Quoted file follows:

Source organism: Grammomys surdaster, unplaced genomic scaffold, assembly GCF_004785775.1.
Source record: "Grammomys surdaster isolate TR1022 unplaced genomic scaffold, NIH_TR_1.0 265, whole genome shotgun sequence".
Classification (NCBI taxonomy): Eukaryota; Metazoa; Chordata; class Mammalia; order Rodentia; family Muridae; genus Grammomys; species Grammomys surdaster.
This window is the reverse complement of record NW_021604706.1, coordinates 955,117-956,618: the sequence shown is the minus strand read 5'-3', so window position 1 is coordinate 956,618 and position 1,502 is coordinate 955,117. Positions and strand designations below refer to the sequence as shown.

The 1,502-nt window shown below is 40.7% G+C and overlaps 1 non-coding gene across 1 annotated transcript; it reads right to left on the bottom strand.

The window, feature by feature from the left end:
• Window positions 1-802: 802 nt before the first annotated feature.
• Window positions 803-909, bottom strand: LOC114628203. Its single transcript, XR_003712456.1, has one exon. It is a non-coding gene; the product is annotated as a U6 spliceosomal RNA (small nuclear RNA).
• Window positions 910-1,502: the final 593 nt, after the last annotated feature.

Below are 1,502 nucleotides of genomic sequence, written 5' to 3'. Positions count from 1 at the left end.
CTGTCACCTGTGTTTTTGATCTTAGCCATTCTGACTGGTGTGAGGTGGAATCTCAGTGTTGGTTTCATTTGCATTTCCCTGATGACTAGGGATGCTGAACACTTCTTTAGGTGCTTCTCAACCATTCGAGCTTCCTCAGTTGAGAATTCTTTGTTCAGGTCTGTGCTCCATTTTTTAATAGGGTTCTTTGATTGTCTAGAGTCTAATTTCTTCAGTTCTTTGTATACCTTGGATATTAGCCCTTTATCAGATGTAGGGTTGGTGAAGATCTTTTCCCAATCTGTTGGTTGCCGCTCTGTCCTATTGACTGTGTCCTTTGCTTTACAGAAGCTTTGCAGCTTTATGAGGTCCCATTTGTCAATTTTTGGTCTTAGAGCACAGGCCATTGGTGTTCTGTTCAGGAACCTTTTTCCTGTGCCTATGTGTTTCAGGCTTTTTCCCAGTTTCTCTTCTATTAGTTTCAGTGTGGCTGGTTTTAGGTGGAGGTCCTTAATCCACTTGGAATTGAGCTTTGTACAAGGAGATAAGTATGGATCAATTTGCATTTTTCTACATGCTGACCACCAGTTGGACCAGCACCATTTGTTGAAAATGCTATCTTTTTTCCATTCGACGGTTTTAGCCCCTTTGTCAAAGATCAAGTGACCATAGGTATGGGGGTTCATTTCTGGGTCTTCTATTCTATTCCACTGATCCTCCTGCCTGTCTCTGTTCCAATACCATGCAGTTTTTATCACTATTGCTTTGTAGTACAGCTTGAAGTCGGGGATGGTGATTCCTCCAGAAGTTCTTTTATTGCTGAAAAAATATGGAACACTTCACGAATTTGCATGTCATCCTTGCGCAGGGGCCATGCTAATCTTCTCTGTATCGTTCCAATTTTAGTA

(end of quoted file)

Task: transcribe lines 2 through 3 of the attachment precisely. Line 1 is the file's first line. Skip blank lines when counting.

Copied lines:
Source record: "Grammomys surdaster isolate TR1022 unplaced genomic scaffold, NIH_TR_1.0 265, whole genome shotgun sequence".
Classification (NCBI taxonomy): Eukaryota; Metazoa; Chordata; class Mammalia; order Rodentia; family Muridae; genus Grammomys; species Grammomys surdaster.